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The industrial production of pasta

A quality pasta product begins with high quality raw material. Durum wheat is ideally suited for pasta because of its unique colour, flavour and cooking qualities.

Incoming wheat is weighed, sampled and analyzed, passed through a preliminary cleaner and magnet, then stored according to grade.

Meticulous cleaning is required for durum wheat. Cleaners remove weed seeds, dirt and other extraneous material through machines which separate by size (separator), specific gravity (de-stoner and gravity table), and shape (indented cylinder). Frictional cleaning equipment (scourers) scours the surface of the kernel, removing the outermost layers of the bran.

The next step is tempering the grains. During tempering, water is added to toughen the outer bran coats for easier separation from the endosperm. Tempering also mellows the endosperm for grinding. Traditionally, durum wheat is tempered for a relatively short time. However, new technology in pasta manufacturing now enables finer semolina to be used, allowing for longer tempering periods.


Milling is essentially a process of grinding and separating. Grinding is done on break rolls, sizing rolls and reduction rolls. Separation is done using machines called sifters and purifiers. A durum mill has an extended break system in which grinding is relatively gradual. The endosperm is released in coarse granular form rather than as flour. The grading, purifying and sizing systems are more extensive in a durum mill, but the reduction system is very small compared to that of a flour mill.


Semolina, the main product of durum milling, is coarser than the flour produced in common wheat milling. Desirable characteristics for semolina include good colour, minimum dark or bran specks and uniform granulation. Small amounts of fine semolina and flour are produced. These are often combined with normal semolina to produce blended material which can be used for a wide range of long and short pasta types.

Semolina (Source)


To make the pasta, semolina is mixed with water (and eggs is required) to form a lumpy dough. The dough is not fully developed until it passes from the mixing chamber into the extruder.

Dough is forced through various shaped dies (see below), under very high pressures, to produce a wide range of different shapes of pasta products. The extrusion chamber is designed to draw off heat generated by the pressure and friction created during the extrusion process. To prevent the pasta from sticking together in the drying process, long pasta is subject to a blast of air immediately after extrusion. Short pasta is transferred to a shaking pre-dryer to ensure it is separated.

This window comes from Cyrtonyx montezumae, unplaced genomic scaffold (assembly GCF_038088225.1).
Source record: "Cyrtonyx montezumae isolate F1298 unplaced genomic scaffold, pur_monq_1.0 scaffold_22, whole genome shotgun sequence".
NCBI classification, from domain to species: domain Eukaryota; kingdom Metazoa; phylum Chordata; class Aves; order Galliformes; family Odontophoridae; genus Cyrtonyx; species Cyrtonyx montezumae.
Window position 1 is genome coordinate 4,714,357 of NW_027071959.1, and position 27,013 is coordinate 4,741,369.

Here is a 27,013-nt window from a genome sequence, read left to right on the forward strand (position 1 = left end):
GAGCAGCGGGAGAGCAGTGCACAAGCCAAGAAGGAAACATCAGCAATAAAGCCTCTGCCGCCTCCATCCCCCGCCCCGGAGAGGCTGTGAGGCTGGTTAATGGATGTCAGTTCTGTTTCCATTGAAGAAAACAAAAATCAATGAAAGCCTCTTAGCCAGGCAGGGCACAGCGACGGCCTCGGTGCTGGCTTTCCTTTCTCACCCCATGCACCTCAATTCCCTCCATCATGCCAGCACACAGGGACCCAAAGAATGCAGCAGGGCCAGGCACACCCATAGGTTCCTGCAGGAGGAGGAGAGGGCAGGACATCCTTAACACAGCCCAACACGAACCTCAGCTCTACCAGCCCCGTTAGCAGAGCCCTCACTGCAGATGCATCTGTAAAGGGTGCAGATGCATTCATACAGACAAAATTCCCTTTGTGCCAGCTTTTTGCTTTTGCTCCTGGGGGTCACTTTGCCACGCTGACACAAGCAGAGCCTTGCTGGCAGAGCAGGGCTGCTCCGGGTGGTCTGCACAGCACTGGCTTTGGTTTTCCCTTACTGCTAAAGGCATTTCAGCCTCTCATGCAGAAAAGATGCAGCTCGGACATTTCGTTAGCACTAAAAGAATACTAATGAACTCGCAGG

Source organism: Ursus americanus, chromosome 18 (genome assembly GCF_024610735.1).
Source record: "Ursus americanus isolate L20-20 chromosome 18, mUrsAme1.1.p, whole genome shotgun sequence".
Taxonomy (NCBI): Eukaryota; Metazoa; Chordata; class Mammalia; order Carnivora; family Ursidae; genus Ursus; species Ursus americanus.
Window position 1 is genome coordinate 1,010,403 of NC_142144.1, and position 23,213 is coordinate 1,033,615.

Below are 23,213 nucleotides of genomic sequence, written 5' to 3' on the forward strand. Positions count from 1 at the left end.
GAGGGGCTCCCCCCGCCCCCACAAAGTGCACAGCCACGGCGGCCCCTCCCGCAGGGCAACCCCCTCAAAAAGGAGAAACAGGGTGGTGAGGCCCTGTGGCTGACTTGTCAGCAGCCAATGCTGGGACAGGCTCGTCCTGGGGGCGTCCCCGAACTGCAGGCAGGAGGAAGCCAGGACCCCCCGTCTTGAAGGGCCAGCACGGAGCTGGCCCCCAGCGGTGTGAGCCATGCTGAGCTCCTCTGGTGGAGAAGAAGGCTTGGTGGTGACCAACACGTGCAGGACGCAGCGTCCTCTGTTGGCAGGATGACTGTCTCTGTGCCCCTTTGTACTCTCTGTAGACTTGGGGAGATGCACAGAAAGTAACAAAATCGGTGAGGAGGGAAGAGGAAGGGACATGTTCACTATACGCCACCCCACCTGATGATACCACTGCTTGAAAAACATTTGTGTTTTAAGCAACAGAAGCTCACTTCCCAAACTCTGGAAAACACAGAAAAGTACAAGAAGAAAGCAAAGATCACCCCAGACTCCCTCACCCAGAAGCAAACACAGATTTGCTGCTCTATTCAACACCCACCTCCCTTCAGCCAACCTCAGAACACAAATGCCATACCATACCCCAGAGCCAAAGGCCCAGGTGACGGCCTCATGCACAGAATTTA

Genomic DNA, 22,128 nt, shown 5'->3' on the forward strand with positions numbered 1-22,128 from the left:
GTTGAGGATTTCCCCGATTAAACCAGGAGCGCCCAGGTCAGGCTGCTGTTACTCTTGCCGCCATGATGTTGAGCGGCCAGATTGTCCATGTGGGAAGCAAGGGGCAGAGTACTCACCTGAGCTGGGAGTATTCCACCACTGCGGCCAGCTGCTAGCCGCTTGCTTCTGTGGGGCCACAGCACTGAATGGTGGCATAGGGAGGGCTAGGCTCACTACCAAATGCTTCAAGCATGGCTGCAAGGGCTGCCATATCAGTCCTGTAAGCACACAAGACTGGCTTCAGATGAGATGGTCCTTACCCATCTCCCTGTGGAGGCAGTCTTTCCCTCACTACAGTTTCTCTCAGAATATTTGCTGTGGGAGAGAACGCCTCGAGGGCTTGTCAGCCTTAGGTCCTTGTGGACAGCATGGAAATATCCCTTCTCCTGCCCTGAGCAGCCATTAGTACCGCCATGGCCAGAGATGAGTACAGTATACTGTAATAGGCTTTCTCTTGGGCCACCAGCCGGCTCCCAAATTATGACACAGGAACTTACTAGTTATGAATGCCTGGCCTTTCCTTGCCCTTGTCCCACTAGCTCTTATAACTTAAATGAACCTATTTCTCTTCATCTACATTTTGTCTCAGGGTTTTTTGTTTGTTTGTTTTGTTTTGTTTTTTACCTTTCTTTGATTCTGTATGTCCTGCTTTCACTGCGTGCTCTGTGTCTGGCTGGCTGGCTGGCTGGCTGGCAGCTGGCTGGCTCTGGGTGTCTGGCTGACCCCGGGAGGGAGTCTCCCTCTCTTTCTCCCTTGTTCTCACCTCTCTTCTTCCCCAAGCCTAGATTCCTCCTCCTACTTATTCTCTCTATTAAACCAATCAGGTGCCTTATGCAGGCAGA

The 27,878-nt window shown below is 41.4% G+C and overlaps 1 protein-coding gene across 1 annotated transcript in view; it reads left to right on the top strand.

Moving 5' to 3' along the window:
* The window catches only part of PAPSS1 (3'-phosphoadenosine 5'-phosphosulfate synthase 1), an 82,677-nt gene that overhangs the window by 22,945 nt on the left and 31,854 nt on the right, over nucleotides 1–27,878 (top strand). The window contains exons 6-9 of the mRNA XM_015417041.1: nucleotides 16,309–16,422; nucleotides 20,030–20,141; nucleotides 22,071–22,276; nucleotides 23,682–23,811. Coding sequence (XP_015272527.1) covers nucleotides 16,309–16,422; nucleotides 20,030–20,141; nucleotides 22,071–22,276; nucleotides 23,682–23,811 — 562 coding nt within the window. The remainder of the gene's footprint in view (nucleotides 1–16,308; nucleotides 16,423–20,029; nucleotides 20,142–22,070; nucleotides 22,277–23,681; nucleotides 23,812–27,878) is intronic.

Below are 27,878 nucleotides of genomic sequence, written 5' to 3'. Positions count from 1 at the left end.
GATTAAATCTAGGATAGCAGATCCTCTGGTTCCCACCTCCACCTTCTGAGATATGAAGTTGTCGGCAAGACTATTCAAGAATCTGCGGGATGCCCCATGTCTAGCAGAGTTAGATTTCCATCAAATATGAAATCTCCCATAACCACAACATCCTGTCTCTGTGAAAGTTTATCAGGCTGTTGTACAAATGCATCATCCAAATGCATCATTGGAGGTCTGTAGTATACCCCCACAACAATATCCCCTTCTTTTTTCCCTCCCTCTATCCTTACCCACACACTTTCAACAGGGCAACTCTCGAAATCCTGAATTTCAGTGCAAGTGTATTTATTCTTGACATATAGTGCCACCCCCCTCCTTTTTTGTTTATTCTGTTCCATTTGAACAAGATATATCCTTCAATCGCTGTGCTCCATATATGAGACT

Drying is a crucial part of the process for production of high quality pasta products. Humidity, air flow and temperature are carefully controlled as the pasta passes through several dryers. Modern high temperature drying systems improve pasta colour and cooking quality. In the final stage of drying, cooling chambers return the dried pasta to normal atmosphere conditions. In general, the product is dried to a moisture level of about 12 per cent. The total drying time can take from six to 24 hours depending on the drying technology used.


Following drying, the pasta is cooled, stored, cut and then packed.

Pasta packaging

The shapes

An extremely important feature of pasta is the richness and variety of its shapes. Even though all pasta is produced with the same raw materials, each shape, in a certain sense, has its own personality: as regards, for instance, the type of sauce that best goes with it; or the way of using it, with meat or vegetable stock, or drained and served with sauces of every kind. Pasta shapes stimulate culinary creativity because they are themselves the outcome of a creative process. The countless shapes of pasta are the basis for thousands of possible recipes, each one different and characteristic. And this distinctive element of pasta is mainly created by just one object: the die.

Some examples of pasta shapes

A die is a basic component of a press: the dough, formed in the kneading tank and then driven by the extrusion screw towards the head of the press, is forced through the die. A die is composed of a main support, normally made of bronze. This support is drilled with special techniques and each hole is made to house a drawing insert. The shape and type of insert determines the final shape of the pasta. The dough is pressed through the insert, which provides the basic structure of the pasta (tube, hollow, sprial). Behind the die there is often an additional structure that bends, folds or cuts the pasta to form the final shape.

The classic material for the insert is bronze, which is still entirely used to make traditional dies. Dies made entirely of bronze have the feature of giving the surface of the pasta a minutely jagged and porous appearance, with highlights making it look white: this is a direct consequence of the nature of the material used for the die since the surface of bronze is never perfectly smooth.

"Bronze" drawn pasta is anyhow much appreciated by traditionalist and more demanding gourmets since its "porous" surface helps "capture" the sauces.

Click here for an overview of pasta shapes. is an initiative of Stichting Food-Info, The Netherlands

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